The street outside of the former Paterson Catholic High School has been renamed to Tim Thomas Way in tribute to the retired basketball star.
Municipal official unveiled the sign at 764 11th Avenue last Tuesday.
“Tim, you’re a Paterson treasure. We’re proud that you’ve represented us on the largest stage in the NBA,” said mayor Andre Sayegh. “We will always pass by this street with tremendous pride.”
Thomas was moved by the tribute.
“This is amazing. I’ve had a lot of great days in my life and this is one of them,” said Thomas, his voice breaking.
Thomas, a native son, graduated from Paterson Catholic High School. He was rated as a top player and viewed as a future professional basketball stars while in high school. He was selected to the McDonald’s All-American team after averaging 25.3 points and 14.5 rebounds per game as a senior.
After his freshman year at Villanova University, Thomas was drafted by the New Jersey Nets in 1997 and immediately traded to the Philadelphia 76ers. He had a solid rookie season averaging 11.0 points per game and was recognized as a top rookie.
Thomas played in the National Basketball Association (NBA) for 13 years. He played for the Milwaukee Bucks, New York Knicks, Chicago Bulls, Phoenix Suns, Los Angeles Clippers, and Dallas Mavericks.
The resolution designating the street in Thomas’ honor says he is “one of the best basketball players from New Jersey.” It also states, Thomas “never” forgot his hometown. He was a major donor to the former Paterson Catholic High School, the city’s recreation program, the Paterson AAU Basketball programs, and the Paterson Youth Football League.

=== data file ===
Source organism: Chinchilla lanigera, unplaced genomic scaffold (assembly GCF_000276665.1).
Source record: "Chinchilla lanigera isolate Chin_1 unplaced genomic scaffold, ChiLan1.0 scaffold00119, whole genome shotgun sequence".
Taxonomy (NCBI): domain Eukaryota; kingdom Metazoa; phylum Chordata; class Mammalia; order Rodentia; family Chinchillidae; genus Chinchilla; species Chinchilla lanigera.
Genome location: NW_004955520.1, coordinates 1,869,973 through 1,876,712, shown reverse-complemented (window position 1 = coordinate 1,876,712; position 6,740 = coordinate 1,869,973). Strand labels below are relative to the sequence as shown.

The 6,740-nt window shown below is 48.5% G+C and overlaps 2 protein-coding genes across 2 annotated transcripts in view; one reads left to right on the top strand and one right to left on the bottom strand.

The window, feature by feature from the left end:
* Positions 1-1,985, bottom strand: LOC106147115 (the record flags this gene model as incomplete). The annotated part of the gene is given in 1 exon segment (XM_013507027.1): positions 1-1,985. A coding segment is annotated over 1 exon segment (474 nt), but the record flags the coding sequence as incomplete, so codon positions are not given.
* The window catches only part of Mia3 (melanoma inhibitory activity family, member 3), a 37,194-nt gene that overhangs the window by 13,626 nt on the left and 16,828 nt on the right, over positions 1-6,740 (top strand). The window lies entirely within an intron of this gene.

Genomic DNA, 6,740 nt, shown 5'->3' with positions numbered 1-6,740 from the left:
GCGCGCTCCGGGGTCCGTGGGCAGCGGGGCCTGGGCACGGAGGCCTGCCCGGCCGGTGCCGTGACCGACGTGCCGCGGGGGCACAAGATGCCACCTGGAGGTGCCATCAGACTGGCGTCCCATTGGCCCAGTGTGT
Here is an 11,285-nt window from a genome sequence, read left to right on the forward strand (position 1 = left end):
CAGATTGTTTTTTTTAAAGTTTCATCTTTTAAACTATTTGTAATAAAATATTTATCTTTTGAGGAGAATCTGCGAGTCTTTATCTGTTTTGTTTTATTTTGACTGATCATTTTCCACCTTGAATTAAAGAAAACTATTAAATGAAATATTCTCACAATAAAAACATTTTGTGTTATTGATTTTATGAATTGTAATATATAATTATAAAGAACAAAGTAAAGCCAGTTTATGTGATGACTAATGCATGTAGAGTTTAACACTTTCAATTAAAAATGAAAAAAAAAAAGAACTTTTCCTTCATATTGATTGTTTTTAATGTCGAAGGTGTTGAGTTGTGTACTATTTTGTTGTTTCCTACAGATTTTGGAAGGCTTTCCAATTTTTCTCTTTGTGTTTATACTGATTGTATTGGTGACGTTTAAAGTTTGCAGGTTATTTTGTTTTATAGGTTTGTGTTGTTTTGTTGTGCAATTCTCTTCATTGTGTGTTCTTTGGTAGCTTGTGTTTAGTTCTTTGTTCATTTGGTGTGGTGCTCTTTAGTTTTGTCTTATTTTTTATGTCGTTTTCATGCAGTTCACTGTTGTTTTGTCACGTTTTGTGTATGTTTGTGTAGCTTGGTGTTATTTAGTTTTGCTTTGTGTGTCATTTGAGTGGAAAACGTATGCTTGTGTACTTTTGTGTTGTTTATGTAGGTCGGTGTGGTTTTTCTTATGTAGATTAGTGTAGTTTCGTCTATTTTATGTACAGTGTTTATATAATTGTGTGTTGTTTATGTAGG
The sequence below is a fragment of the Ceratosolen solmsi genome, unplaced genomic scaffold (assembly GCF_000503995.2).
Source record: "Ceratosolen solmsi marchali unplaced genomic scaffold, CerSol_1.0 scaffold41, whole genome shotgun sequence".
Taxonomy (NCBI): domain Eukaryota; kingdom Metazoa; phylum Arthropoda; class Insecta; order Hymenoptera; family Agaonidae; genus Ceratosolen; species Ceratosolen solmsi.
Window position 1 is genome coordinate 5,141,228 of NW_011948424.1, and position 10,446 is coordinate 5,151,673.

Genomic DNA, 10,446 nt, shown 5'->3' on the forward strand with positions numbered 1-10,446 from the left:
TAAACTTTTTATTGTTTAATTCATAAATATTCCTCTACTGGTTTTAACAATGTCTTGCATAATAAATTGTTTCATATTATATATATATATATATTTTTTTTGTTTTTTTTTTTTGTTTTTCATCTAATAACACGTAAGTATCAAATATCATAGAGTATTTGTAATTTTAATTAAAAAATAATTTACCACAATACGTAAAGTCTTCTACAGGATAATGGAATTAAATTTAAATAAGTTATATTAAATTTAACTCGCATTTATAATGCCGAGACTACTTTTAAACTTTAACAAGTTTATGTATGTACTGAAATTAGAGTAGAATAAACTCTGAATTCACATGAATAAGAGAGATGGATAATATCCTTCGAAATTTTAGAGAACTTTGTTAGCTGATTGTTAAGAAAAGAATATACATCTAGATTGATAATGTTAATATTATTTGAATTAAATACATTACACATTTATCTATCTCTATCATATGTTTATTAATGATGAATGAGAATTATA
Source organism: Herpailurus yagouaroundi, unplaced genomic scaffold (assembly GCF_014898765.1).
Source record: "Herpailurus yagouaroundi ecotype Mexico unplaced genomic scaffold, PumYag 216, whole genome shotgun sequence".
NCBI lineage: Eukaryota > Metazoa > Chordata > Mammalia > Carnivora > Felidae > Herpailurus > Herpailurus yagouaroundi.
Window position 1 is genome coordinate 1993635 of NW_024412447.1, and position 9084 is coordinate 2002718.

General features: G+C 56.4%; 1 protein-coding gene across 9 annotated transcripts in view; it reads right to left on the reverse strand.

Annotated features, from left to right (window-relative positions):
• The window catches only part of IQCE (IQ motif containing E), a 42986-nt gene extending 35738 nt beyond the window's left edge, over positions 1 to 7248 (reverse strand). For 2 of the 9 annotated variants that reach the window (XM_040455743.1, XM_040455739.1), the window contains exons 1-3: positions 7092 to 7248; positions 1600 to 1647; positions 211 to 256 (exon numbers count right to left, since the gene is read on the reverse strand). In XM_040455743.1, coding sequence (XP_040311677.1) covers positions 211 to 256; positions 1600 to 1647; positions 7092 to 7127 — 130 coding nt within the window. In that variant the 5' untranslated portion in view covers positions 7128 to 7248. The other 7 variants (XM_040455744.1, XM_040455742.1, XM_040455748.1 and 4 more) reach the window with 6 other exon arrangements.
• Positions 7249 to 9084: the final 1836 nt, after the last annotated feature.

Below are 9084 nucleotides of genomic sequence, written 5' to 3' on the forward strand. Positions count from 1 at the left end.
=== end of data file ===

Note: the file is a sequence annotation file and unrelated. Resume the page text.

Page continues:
Thomas’ contribution “exceeded $1 million,” says the resolution sponsored by councilman William McKoy and former councilman Kenneth Morris. He provided scholarships to local young people to attend private high schools and colleges.
Some council members were ostensibly excluded from the ceremony.
“Not to be there and show my full support for him is a disappointment,” said Michael Jackson, 1st Ward councilman.
“I was upset as well. I’m very disappointed,” added council president Maritza Davila. “We should have received it [invitations]. I didn’t know about it till someone mentioned it to me.”
Jackson, Davila, Shahin Khalique, and William McKoy claimed the mayor did not send them invitations to the ceremony.
“We received emails from the administration office,” said Lilisa Mimms, councilwoman at-large. “Every council member was copied on it.”
The mayor’s chief of staff sent an email to all council members on Monday morning inviting them to the ceremony. The ceremony is scheduled at 9 a.m. on Tuesday, read the email.
“We can’t say nothing was sent. We can say it was sent too late. Something was sent,” said Mimms.
When McKoy insisted he and his colleagues were excluded, Mimms pushed back, “Councilman McKoy, your son was there.”
McKoy and Davila later said the notice was sent too late to allow council members, many of whom have day jobs, to attend the ceremony.
Davila said the administration should have called council members.